There are two distinct types of innovation – Primary, where an organisation creates something new from scratch and Secondary, where they take an existing solution and simply fine tune it to increase its efficiency and effectiveness. When it comes to the latter you don’t have to be a highly resourced, creative genius to find ways to improve many of today’s solutions and while it is often difficult for people to visualise what ‘Good’ looks like most of us knows what ‘Bad’ looks like so if you have a relatively inexperienced innovation team select a solution and get them to pull it apart. Once they’ve drawn out the solutions failings and weaknesses they can then work out ways to turn it into something truly exceptional.
For example, NEST is a US based company that has recently been hitting the headlines because they have redesigned the common a garden household thermostat. Originally designed in 1883 the thermostat has become a ubiquitous, dull grey box that makes your wall look ugly but late in 2010 it caught the attention of Tony Fadell, father of the iPod, and two years NESTs sleek new intelligent thermostat is pushing past $20 million in annual sales.
Create a War Room
Organisations can control the end to end innovation process but there is one thing that they can’t control – Competition. Many organisations make the mistake in believing that competition is only external. Competition is pervasive and it attacks you from many angles – including internally. Once the market needs have been clearly identified your next step should be to create a War Room which runs parallel with the innovation process.
The War Rooms objective is to provide the Innovation teams and senior stakeholders with unbiased real world competitive views, opinions and insights which will help the Innovation team create more rounded and robust solutions and Go to Market strategies that have proven communicable value and are flexible enough to adapt to a continually evolving, competitive environment.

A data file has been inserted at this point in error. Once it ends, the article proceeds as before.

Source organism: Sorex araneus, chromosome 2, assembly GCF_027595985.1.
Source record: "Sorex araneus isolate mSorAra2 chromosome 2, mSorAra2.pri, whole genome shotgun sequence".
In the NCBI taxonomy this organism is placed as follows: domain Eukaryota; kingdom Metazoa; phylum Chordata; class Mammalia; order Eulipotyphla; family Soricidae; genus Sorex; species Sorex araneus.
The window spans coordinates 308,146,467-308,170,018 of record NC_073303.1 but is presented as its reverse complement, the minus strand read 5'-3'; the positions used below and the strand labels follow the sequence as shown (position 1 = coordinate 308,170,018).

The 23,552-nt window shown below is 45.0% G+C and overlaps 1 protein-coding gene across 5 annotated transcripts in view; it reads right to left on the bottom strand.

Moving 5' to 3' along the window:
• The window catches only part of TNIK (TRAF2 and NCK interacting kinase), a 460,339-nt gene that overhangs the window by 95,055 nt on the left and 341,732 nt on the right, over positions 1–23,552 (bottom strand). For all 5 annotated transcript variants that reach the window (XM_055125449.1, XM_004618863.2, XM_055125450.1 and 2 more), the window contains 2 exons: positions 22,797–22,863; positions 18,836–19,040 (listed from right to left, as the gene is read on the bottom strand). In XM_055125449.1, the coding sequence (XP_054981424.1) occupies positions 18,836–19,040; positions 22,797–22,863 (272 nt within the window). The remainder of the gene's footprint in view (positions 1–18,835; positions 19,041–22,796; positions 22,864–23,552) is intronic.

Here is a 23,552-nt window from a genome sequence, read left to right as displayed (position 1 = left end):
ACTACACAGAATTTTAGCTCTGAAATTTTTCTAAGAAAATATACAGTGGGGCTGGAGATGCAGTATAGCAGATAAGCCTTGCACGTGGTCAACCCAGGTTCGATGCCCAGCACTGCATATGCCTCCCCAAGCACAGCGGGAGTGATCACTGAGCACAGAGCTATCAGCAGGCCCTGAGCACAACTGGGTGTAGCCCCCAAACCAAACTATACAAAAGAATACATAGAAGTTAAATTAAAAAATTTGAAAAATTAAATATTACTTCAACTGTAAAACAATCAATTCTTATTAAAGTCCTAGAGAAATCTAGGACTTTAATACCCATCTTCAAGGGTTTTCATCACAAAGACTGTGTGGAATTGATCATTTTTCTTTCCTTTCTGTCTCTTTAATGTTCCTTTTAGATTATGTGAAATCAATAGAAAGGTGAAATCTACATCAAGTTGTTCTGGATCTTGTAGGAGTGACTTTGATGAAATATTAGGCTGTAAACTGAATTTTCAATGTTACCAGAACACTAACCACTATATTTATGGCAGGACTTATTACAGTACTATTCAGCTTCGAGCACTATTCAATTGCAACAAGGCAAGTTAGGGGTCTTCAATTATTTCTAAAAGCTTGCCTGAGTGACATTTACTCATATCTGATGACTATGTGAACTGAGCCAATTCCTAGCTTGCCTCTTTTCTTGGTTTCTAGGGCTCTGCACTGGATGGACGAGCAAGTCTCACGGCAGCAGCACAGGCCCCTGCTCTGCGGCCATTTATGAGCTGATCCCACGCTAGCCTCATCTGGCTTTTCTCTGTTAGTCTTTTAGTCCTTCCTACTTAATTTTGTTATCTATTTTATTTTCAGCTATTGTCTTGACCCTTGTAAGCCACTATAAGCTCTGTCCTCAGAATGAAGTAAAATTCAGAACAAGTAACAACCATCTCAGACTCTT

The competition will come at you from every angle so you need to gather as much insight as you can. Get inside their heads, understand their access to resources and see the world from their perspective. Asking the right questions and analysing your insights after you’ve finished designing your solution is too late. At best your company will end up having to invest extra resources and money reworking it and at worst by the time it’s finished, for the second time, you may have also lost your first mover advantage.
War Rooms are made up of four teams of experienced volunteers taken from the audiences they represent. Temporally these teams should provide insights that span the whole marketing life of the solution so, for example, if your solution has a marketing life of three years your teams should take a three year view of the market.
Team One should be comprised of handpicked individuals from your target customers. Team Two represents your rivals and can be divided into sub teams which represent a mixture of competitors – while you will never get your rivals working with you there are still ways you can get wide range of insights into their world so this team can be made up from a mix of industry analysts, bloggers, new employees who recently worked for your competition, freelance consultants, industry partners and trusted channel partners. Team Three represents your organisations own business and should have both senior and junior participants from each of the lines of business who will be responsible for warehousing, shipping, marketing, supporting, financing and selling the solution. Organisations that are vertically integrated are particularly prone to internal conflict so understanding the agendas and dynamics of your own organisation cannot be over stated enough. Finally Team Four is your Innovation and R&D team and they need to listen and interpret the opinions of the other three teams and integrate the findings in to the final solution. One additional consideration you must account for, particularly if you are developing a solution for a global market is cultural bias and again this can be incorporated into your War Room.